NEW YORK –Nearly half of young men of color age 15 to 24 who graduate from high school will end up unemployed, incarcerated or dead, according to two new reports released today by the College Board Advocacy & Policy Center.
The Educational Experience of Young Men of Color: A Review of Research, Pathways and Progress and Capturing the Student Voice, are especially relevant given the need for these young men to attain postsecondary degrees if the nation’s economy is to thrive and compete globally.
The reports provide the most comprehensive data, research findings and recommendations to date to improve the educational experiences and pathways of young men of color.
The qualitative research study, conducted in collaboration with the Business Innovation Factory (BIF), provides findings from 92 in-depth personal student interviews that are captured through video storytelling.
Last year, the College Board Advocacy & Policy Center released a report that explored The Educational Crisis Facing Young Men of Color. This initiative builds off that work.
The reports seek to give a balanced view of the educational issues that exist for young men of color across four minority groups — African Americans, Asian Americans and Pacific Islanders, Hispanics/Latinos and Native Americans — throughout the K–20 pipeline.
According to the findings, just 26 percent of African Americans, 18 percent of Hispanic Americans, and 24 percent of Native Americans and Pacific Islanders have at least an associate degree.
The reports also provide an analysis of the postsecondary pathways for young men of color and identify the barriers and catalysts to college.
“At a time when our nation is committed to reclaiming its place as the world leader in higher education, we can no longer afford to ignore the plight of our young men of color,” said Gaston Caperton, College Board President. “As long as educational opportunities are limited for some, we all suffer. We rise as one nation and we fall as one nation. But if we keep working hard — if we keep listening to each other and to our students — we can soften our landings and reach historic new heights.”
“These reports cast into stark view what all Americans, unfortunately, have known for a long time: that access to education in this country is a right that not all of our children enjoy in equal measure,” said Henry Louis Gates, Jr., Alphonse Fletcher University Professor and Director of the W. E. B. Du Bois Institute for African and African American Research. “But the devastating numbers and the sobering statistics are a call to action through the recommendations outlined in this innovative report. Only with genuine and profound educational reform can we create equal opportunities for young men of color and indeed for all Americans.”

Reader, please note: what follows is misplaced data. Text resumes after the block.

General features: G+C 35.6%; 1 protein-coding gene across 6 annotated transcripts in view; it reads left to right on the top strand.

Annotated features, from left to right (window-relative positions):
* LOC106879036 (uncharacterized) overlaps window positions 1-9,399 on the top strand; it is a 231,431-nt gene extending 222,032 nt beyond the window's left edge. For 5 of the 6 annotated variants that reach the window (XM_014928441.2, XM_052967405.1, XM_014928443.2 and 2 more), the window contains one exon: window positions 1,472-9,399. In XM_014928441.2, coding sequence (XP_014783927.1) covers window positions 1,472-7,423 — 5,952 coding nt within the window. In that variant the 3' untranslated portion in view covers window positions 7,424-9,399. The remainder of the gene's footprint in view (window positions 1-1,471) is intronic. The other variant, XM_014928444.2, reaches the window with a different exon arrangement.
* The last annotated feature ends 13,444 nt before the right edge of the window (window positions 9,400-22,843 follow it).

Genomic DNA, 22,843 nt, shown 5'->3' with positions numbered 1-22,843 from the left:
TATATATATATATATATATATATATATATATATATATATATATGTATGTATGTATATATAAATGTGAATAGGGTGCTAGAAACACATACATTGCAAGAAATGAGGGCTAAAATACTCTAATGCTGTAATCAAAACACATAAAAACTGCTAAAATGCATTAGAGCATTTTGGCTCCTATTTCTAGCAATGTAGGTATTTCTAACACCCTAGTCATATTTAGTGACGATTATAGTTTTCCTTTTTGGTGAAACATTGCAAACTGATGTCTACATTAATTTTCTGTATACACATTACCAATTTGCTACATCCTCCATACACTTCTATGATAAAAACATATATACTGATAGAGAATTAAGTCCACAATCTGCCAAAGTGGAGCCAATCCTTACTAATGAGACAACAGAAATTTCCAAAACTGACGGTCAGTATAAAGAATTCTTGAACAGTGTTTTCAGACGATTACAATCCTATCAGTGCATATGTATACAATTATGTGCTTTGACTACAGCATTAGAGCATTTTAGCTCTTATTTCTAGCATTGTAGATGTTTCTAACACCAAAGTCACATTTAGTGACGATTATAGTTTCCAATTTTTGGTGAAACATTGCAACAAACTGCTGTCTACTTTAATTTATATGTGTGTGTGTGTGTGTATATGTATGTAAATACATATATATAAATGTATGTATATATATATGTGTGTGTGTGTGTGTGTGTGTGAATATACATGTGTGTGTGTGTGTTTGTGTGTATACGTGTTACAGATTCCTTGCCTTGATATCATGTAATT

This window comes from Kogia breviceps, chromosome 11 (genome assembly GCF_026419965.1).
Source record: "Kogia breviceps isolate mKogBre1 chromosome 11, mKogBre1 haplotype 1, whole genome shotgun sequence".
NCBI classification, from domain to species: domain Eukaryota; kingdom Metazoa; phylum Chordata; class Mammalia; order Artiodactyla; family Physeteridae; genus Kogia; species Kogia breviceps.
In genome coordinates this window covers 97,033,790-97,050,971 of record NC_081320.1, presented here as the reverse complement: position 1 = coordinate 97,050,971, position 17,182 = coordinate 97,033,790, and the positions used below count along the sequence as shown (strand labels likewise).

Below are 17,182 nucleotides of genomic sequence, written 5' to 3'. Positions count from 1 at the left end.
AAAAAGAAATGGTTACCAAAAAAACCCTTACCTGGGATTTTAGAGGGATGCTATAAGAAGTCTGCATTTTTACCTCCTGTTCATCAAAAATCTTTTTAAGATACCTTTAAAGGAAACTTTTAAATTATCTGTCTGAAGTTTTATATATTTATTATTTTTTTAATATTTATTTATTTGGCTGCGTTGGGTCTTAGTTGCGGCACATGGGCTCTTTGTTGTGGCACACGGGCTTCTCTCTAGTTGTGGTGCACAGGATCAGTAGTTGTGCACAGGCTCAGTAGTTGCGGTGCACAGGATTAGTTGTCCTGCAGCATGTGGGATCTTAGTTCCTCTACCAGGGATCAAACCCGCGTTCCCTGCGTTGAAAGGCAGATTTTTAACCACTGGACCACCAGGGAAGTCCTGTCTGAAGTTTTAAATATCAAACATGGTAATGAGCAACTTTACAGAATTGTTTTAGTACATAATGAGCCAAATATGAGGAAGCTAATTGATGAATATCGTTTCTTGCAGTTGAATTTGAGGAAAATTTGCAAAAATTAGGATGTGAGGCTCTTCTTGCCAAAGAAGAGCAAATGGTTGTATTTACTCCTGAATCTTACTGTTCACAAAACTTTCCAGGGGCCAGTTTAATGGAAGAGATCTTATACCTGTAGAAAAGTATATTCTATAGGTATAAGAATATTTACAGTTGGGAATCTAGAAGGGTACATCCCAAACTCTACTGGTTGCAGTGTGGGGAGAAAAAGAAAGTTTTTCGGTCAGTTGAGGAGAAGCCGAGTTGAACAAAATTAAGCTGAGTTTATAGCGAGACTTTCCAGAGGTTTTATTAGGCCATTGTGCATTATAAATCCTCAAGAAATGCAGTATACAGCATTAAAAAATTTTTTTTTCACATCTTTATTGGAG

“As our country works to rise above the serious economic challenges we face, we must commit to reaching every young person in our schools,” said Governor Deval Patrick. “If we as a nation are to succeed – economically and as a leader in education and innovation – we need all of our students to succeed as well.”
“In the current economic climate and era of global competitiveness, there is an urgent need to address the stark and undeniable barriers that prevent so many young men of color from earning college degrees and reaching their fullest potential,” said Business Innovation Factory founder and Chief Catalyst Saul Kaplan. “By capturing the authentic voices of these students, we begin to bring the experiences of these young men to life in a way that makes their voices central to the national conversation about transforming the education system. BIF is proud to be part of this important initiative.”
Key recommendations outlined in the studies include encouraging policymakers to make improving outcomes for young men of color a national priority, increasing community, business and school partnerships to provide mentoring and support for these young men, and improving teacher education programs and providing professional development training that includes cultural and gender-responsive training.